On the heels of the RBI making out a case for better pay packages for PSU bankers, global consultancy KPMG said that not only senior personnel, but non -executive directors, too, should be paid salaries on par with their private sector counterparts.
In its report, ‘Corporate Governance in the Public Sector – The Road Ahead’, KPMG said the non-executive directors of PSU boards are “under-compensated” and “this poses challenges in getting the right composition”.
“To maximise their input, non-executive directors on PSUs should be drawn from the private sector and adequately compensated on par with their private sector counterparts,” it said.
Also, PSUs should be given the freedom to decide the salaries of their senior personnel, KMPG added.
“On aspects such as executive/senior level hires; executive compensation; performance management systems… PSU management and boards should have complete autonomy,” it said.
Earlier this month, the RBI had expressed concern over the low salary structure in PSU banks and said that in the absence of a suitable compensation package, the state-owned lenders would lose talent to the private sector.
“The executive compensation in the public sector, as is well known, is lower than that in the private sector. If public sector banks are required to compete with private sector banks on a level playing field, there is a good case for compensating them too on a competitive base,” RBI Governor D Subbarao said at a conference.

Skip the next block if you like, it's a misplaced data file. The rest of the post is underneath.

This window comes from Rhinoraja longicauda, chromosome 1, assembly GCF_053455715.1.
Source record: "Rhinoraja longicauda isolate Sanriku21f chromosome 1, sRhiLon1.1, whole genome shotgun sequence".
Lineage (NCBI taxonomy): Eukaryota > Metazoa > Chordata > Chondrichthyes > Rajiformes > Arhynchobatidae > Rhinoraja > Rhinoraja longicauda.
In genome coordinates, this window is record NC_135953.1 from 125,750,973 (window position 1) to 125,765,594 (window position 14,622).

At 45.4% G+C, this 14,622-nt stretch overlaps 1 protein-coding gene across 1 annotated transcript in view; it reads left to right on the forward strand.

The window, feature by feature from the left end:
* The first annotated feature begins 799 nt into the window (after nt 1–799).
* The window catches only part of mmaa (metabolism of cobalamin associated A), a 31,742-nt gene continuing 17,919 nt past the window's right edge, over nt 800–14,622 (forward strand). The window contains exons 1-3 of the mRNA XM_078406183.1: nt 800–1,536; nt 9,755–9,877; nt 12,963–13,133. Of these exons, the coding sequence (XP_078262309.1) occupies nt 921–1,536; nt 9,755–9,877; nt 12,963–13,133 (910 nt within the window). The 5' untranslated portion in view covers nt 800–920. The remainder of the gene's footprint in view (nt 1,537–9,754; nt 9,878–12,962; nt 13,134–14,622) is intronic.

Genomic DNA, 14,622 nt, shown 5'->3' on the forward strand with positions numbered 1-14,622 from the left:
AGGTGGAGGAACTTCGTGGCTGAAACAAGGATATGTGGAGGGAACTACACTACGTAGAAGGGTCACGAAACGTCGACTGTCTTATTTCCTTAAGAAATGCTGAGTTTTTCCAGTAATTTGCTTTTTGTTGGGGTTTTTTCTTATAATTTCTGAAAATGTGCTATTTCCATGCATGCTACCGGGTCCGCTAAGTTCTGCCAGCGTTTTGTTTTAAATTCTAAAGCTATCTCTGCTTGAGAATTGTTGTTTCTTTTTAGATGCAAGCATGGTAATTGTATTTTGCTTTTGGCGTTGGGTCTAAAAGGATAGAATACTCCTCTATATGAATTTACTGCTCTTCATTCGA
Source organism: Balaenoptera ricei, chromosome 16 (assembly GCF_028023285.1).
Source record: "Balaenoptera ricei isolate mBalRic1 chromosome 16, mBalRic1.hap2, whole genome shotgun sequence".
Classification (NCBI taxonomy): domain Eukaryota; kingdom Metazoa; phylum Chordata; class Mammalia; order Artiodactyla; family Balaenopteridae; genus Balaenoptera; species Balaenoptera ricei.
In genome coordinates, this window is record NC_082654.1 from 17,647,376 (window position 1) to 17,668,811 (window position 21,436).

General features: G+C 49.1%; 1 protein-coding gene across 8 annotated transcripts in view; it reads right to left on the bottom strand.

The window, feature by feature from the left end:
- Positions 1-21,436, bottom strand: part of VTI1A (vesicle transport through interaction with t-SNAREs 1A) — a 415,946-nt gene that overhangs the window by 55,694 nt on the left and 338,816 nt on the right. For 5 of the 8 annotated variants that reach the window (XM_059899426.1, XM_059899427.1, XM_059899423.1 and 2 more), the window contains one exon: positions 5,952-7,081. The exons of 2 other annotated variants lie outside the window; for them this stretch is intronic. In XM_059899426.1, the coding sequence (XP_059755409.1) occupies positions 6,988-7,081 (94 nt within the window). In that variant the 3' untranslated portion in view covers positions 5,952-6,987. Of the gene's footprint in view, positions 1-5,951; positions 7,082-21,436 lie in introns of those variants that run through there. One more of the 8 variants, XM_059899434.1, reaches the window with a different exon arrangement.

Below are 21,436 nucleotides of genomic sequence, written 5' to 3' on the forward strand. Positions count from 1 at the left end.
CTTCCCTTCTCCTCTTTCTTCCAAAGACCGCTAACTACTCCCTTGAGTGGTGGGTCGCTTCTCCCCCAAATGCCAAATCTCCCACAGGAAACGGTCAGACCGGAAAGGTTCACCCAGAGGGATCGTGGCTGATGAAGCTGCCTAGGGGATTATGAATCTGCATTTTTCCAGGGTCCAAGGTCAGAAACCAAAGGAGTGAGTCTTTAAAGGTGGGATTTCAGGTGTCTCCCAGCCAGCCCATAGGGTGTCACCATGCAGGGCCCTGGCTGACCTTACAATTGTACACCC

Incidentally, Subbarao gets a meagre Rs 15 lakh a year compared to salary packages worth crores for CEOs of private sector banks like ICICI Bank, HDFC Bank and Yes Bank.
KPMG also suggested the government should limit its say to policy matters and matters of national interest, as well as minimise its involvement in the functioning of PSUs, besides ensuring there is more accountability in the sector, especially when disinvestment is gaining momentum.
“As the government’s disinvestment strategy gathers momentum, there is a genuine need to improve the levels of transparency and accountability within PSUs… Autonomy of PSUs, functioning of boards, failure on the part of many listed PSUs… Are some issues that need to be tackled on a war-footing,” the report noted.
At present, there are about 250 central PSUs in the country, with around 70 per cent of them being profitable.
According to the KPMG report, the PSU disinvestment story has been a successful one, with 44 listed CPSEs contributing about 25 per cent to the BSE’s total market capitalisation.